Menstruation is still a taboo in the Netherlands, and that’s why

When you read the word “menstruation,” what do you think? Many boys (and men) in our country have a “dirty” association with this and point out that they find the situation filthy, shameful, and sometimes disgusting. Plan International has done research on this. The results of deep-seated taboos and the shame surrounding menstruation are painful. An honest blood study on the shame of the menstrual cycle.

The study was conducted on 4,127 boys and men between the ages of 15 and 24 years. The boys and men came from Brazil, Indonesia, Uganda, and certainly the Netherlands as well. The study was conducted in the run-up to Menstrual Health Day (May 28). On this day we pay attention to the discussion of menstruation.

Menstrual shame

All over the world there are women and girls who are menstruating. Not less than two billion each month. Isn’t the topic of conversation popular? Well, that’s not the case. more than a third The survey showed that males (37 per cent) believe that menstruation is something you should keep a secret.

The ruling was justified by the fact that “menstruation is a private matter for girls and women.” Phrases like this make us feel period shyness (ashamed of your period). This can have serious consequences for the well-being and performance of girls in school.

Other conclusions from the menstruation study:

  • Boys associate menstruation with “dirty” (55 percent), “embarrassing” (31 percent) and “disgusting” (38 percent). But they also consider them “natural” (95 percent) and “healthy” (85 percent). In the Netherlands, the rate of “dirty” opinion is 37 percent.
  • 37% of boys think their periods should be kept secret.
  • Nearly a quarter of boys say they don’t know about their menstrual cycle.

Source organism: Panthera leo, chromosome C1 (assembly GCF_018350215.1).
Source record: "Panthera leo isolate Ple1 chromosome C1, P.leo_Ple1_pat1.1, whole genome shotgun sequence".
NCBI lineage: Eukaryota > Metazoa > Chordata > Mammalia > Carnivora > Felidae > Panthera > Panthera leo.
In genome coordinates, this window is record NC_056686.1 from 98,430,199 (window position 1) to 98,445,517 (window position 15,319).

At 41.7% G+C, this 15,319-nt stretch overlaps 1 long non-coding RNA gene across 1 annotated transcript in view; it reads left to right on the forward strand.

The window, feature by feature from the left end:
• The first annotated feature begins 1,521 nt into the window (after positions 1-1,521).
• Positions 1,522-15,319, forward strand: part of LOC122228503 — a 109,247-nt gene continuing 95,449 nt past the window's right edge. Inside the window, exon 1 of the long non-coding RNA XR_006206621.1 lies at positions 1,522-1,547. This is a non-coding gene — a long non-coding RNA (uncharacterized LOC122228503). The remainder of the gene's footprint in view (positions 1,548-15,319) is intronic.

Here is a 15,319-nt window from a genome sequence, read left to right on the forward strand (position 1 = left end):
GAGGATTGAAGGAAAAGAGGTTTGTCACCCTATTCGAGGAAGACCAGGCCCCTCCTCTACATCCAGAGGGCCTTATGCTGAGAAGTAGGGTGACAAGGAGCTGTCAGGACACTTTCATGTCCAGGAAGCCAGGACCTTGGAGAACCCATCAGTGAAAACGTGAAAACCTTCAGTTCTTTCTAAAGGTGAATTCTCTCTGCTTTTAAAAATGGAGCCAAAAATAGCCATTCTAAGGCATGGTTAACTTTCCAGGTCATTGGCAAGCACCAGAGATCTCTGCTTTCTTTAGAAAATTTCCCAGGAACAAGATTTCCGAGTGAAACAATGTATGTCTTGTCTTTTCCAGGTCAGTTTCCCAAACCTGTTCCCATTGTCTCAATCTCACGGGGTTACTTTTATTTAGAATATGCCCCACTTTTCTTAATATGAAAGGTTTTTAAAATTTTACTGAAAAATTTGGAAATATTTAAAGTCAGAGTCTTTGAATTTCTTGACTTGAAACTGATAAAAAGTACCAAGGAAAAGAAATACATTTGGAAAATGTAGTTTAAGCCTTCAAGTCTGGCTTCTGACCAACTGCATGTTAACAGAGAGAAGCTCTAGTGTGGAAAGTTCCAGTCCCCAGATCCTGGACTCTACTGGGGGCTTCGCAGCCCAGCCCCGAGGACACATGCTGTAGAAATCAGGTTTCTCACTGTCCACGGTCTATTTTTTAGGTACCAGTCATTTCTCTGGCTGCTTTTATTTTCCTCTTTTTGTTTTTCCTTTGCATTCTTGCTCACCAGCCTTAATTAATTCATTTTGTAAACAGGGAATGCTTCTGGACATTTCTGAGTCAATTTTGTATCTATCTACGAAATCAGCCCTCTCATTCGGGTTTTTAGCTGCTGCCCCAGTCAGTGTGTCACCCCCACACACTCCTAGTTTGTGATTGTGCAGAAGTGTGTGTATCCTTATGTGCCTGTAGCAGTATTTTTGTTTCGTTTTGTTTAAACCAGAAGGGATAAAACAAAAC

• More than two-thirds of boys report that they have heard boys or men make ugly and negative comments about their menstrual cycle. 25 per cent of those comments in the Netherlands come from male teachers.
  • Buying sanitary pads or going to the bathroom with them is embarrassing for girls. About 29 percent and 41 percent of boys and men think so.
  • More than half of Dutch boys have never bought sanitary pads or tampons.
  • A large group of Indonesian boys and young men believe that girls and women cannot go to school/work or a place of worship during menstruation.
  • 55 per cent of Ugandan boys and men do not think it is acceptable for a girl to remain unmarried after her first period.

Fortunately, there is a positive result: 92 percent of boys want to normalize the menstrual cycle. This can be done through better information in school (72 percent), conversations with their parents (69 percent) and through the media (64 percent).

Serious blood problems

Not much is said about the health of the menstrual cycle. As a result, millions of girls miss school a few days each month. This is due to shame, bullying, lack of sanitary towels (not available or expensive) and decent sanitation. Sometimes girls drop out of school altogether.

You can also see this in the workplace. Women are more likely to relate to illness than to talk to their supervisor about fatigue and heavy menstruation. Nor do they ring the bell on time with GPs. We see this all over the world and therefore also in the Netherlands. It perpetuates gender inequality.

Discuss the menstrual cycle

“The research shows that boys in nearly all four countries have the same opinion of menstruation, with the difference that the consequences for girls in a country like Uganda are more serious.” So said Masha Singling, a menstrual health expert at Plan International. It talks about girls formally from their early life who are automatically ready to marry and have children.

Boys indicate that they want to break taboos, but are unconsciously contributing to maintaining discriminatory norms. Discussing menstruation is a matter for everyone. Women and men,” says the expert. Plan International believes that girls and women should be able to decide for themselves about their sexual and reproductive health. They want to get rid of the shame of menstruation.

Plan International actively engages boys and men on this topic. Girls and boys, teachers and parents receive information about their menstrual cycle and Plan International provides training in making reusable sanitary towels. They are also pushing to make menstrual health a standard part of the school curriculum. All kinds of steps to remove this taboo.

Leave your period in the Netherlands only after the taboo is removed: ‘Involve men in this ‘female thing’

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Menstruation is still a taboo in the Netherlands, and here’s why: ‘dirty, embarrassing, and even disgusting’

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